With all the Yahoo/Microsoft talk back on the agenda, I was thinking back to the first Microsoft announcement that they wanted to buy yahoo and the reaction on Flickr. Much like when Yahoo bought out Flickr but 10 times worse. People would leave, service will go to rats etc etc etc. Then I watched this video from TED on Photosynth. Jaw dropping. Would a Microsoft take over really be any different for a lot of the Yahoo services?
Loved the developers reaction to the crowd applause in the video too.
Flickr announced some changes to terms and conditions today.
1) All users must now use a Yahoo account to login to Flickr.
2) A limit in the amount of tags has been added – 75 per photo
3) The maximum amount of contacts a user can have is 3000
When I saw the hysterical headlines about Flickr today I thought some hard hitting changes had been implemented. It even made the BBC tech news pages. However dig a little deeper and it’s some changes blown well out of proportion.
1) Yahoo integration with Flickr started a long time ago. I eventually merged my Flickr and Yahoo accounts last year with no problem. The Flickr page stills looks the same and I don’t need to do the ‘Yahoo dance’ when logging in. Is Yahoo a big horrible company – aren’t they all? If I had an issue with privacy at all I’d probably not be using many accounts on the net or indeed sharing my photo’s. I can understand there maybe some kudos with having an old Flickr ID instead of a Yahoo account but does that really matter? Did my photo’s or contacts disappear when I moved – no. In fact my user experience didn’t change at all – it’s something I don’t even think about now.
2) 75 tags is a limit? Who the hell wants 75 tags on one photo. Why? Who’s got the time to put 75 tags on a photo? How does that help to identify and manage photo’s. Some people have too much time on their hands.
3) 3000 contacts also seems a massive amount of contacts to have. Does anyone know 3000 people and want to share private photo’s with them? OK there is one guy on the Flickr forums that has 19000 contacts who he loves and respects. I’m sure they also love the private porn pictures he regularly posts. Not really the target audience for Flickr. I can’t see anyone realistically browsing 3000 users photo’s regularly. Is that not what Flickr groups are for?
Probably most annoying is the vocal minority that this affects and the influence of sites like Digg (I do love Digg but you’ve got to question some of it’s user base and their reporting). Firstly Flickr has around six million users. Don’t know how many are active but the Flickr group Flick Off which is against the forced usage of Yahoo accounts has 1447 members. Not much in the grand scheme of things. The mail that old school folk received today said 95% used a Yahoo account. Yet people in the main forum post that has all the complaints are making comments like 1 million pro folk may leave because they don’t want a Yahoo account. How bizarre. Seeing the Flickr staff respond frequently in these posts impresses me and reassures me all is well.
The Digg post with the most comments was submitted by Thomas Hawk. He didn’t point to the Flickr news page on these changes but to his own blog post. I guess there’s nothing wrong with self publicity or having an opinion as he has posted a lot of content on Flickr…but he is CEO for Zooomr, one of Flickr’s competitors. I’ve posted about Zooomr before and even have a pro account which I got via a give-away last year. The site however is so slow as to be unusable. It’s allegedly down to increased traffic today but I tried it last week to see if there were any improvements and I was disappointedly with it’s speed then. No fear – there’s an upgrade on the way sometime in March. Yeah, right.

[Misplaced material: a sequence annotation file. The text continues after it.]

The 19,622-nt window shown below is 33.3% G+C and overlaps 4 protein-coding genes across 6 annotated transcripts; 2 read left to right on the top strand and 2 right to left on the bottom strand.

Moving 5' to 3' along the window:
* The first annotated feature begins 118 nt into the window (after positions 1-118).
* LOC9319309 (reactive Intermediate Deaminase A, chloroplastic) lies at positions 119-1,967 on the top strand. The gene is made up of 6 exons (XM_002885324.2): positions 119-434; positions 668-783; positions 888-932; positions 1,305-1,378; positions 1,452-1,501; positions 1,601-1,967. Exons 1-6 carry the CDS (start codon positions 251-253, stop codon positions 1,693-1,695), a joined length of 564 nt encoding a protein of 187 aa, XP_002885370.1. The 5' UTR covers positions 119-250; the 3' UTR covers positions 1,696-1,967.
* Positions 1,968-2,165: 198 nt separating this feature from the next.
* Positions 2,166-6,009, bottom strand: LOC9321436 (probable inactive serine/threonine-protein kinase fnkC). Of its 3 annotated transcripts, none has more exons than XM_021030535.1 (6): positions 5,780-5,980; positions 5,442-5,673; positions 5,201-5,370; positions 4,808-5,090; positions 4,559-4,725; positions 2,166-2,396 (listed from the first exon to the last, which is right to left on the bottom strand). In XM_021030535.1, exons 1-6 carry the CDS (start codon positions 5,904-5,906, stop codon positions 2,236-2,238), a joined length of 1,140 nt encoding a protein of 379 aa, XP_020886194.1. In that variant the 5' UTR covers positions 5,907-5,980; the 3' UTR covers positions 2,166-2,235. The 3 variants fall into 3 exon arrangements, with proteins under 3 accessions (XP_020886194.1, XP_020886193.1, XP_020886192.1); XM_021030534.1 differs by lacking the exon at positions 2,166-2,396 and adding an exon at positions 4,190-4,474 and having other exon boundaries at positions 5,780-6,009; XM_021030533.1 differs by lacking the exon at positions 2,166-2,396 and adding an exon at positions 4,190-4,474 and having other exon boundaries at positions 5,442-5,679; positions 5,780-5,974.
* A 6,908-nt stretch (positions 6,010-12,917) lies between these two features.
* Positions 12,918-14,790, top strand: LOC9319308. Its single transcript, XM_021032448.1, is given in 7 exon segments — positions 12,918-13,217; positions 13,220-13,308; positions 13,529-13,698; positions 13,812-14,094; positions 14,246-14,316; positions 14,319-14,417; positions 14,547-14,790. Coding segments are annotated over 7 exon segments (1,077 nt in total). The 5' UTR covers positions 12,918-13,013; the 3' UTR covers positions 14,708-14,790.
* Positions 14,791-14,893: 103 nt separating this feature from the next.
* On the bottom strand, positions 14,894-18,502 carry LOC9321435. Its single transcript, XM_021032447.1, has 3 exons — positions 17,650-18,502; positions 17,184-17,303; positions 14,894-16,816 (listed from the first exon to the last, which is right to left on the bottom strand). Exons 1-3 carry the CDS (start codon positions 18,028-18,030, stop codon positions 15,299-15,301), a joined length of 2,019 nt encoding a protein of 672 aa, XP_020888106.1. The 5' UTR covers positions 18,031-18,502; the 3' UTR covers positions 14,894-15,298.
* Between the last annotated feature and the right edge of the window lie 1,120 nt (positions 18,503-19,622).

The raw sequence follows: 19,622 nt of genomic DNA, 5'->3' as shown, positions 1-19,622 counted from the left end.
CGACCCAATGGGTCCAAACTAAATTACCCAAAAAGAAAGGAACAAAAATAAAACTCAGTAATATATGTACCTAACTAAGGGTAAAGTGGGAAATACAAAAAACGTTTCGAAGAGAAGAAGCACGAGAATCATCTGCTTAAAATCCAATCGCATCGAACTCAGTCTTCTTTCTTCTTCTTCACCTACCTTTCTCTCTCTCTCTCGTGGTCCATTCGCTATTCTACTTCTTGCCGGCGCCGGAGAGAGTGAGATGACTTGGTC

I’ll be sticking with Flickr which offers a great service and since the Yahoo merger offers unlimited uploads. It’s also fast and they’ve now added an API which allows export of photo’s and tags if you so wish. Maybe long term there will be other changes which degrade the service as the doom bringers are predicting but something I’ve always felt hasn’t changed for me. Flickr isn’t Yahoo. Thankfully it isn’t Zooomr either.
Yahoo bought Meedio last week and has already released the Meedio Pro software ($45) as a free beta. Meedio is similar to Windows Media Centre or FrontRow in that it groups all your media together in a TV friendly format. Yay! for Yahoo! The bad news is that on start-up it checks to make sure you are located in the US using your IP address so will only work for US users. Boo!
However you can get round the US check and run the software although none of the internet functionality will work. I hope you like purple and blue screens.
Just read on Ricky’s blog that Konfabulator has been bought by Yahoo and is now free. Yippee. Yahoo even. This should give the desktop widget market a good kick. DesktopX has been around for a while but is still too awkward to use and configure. Same for Samurize although you could get some stunning results if you put in the effort. Konfabulator was always nice but cost money and was short of widgets the last time I tried – not any more.
I’ve put up my new desktop which has also taken on a
Longhorn Vista look and feel to celebrate the fact we’re a year away from a new Windows environment. So much was promised with Longhorn and on the face of it so much has been stripped out. Here’s hoping there will be a radical yet stable product at the end of it all.